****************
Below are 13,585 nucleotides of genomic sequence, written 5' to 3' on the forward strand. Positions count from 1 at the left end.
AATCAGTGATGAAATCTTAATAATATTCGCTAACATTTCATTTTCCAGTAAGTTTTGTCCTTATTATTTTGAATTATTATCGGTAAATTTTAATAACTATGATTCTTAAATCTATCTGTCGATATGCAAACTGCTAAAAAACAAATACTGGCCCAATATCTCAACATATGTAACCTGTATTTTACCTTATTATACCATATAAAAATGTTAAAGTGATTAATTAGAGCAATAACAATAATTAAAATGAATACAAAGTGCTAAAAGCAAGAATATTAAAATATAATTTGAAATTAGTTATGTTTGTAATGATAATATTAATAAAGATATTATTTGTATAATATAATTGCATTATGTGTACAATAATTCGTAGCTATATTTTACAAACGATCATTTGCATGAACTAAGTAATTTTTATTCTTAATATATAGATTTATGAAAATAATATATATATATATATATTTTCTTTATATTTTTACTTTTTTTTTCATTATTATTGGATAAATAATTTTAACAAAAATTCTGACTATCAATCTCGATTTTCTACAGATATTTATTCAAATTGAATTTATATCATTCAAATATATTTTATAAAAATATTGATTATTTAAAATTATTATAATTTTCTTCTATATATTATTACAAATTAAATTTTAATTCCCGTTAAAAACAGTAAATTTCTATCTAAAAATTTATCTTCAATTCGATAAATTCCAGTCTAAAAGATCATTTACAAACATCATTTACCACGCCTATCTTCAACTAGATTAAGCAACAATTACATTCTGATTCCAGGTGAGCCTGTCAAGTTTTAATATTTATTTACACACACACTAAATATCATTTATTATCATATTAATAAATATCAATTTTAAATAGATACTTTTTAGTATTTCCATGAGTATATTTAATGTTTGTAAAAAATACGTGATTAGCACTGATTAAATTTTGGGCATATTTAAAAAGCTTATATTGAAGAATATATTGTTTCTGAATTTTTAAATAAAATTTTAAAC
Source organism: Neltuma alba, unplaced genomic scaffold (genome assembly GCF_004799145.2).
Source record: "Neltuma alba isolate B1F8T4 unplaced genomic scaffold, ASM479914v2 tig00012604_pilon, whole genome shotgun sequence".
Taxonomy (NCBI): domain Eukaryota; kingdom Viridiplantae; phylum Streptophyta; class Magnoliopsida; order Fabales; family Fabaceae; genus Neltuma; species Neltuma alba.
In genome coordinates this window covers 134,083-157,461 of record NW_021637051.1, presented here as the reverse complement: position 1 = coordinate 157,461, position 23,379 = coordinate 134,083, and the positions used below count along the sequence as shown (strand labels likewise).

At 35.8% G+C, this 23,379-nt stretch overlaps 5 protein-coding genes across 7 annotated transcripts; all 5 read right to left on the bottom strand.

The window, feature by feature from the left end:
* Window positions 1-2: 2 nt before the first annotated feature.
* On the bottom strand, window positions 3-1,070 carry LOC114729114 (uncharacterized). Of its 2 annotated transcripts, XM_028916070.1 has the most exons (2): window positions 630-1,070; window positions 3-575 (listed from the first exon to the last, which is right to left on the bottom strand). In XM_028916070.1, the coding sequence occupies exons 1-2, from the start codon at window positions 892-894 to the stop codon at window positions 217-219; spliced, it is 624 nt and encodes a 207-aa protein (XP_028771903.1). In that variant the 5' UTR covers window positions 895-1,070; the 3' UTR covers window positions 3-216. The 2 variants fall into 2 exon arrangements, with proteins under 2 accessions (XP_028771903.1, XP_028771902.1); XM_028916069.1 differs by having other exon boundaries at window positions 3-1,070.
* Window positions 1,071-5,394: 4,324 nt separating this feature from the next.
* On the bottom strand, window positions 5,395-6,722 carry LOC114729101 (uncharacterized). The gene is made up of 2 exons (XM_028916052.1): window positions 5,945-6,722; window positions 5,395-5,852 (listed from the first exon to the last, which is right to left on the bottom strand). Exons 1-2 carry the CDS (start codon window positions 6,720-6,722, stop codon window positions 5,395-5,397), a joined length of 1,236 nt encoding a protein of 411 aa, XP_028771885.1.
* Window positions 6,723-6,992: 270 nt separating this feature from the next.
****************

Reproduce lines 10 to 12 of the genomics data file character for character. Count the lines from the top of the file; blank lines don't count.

* On the bottom strand, window positions 3-1,070 carry LOC114729114 (uncharacterized). Of its 2 annotated transcripts, XM_028916070.1 has the most exons (2): window positions 630-1,070; window positions 3-575 (listed from the first exon to the last, which is right to left on the bottom strand). In XM_028916070.1, the coding sequence occupies exons 1-2, from the start codon at window positions 892-894 to the stop codon at window positions 217-219; spliced, it is 624 nt and encodes a 207-aa protein (XP_028771903.1). In that variant the 5' UTR covers window positions 895-1,070; the 3' UTR covers window positions 3-216. The 2 variants fall into 2 exon arrangements, with proteins under 2 accessions (XP_028771903.1, XP_028771902.1); XM_028916069.1 differs by having other exon boundaries at window positions 3-1,070.
* Window positions 1,071-5,394: 4,324 nt separating this feature from the next.
* On the bottom strand, window positions 5,395-6,722 carry LOC114729101 (uncharacterized). The gene is made up of 2 exons (XM_028916052.1): window positions 5,945-6,722; window positions 5,395-5,852 (listed from the first exon to the last, which is right to left on the bottom strand). Exons 1-2 carry the CDS (start codon window positions 6,720-6,722, stop codon window positions 5,395-5,397), a joined length of 1,236 nt encoding a protein of 411 aa, XP_028771885.1.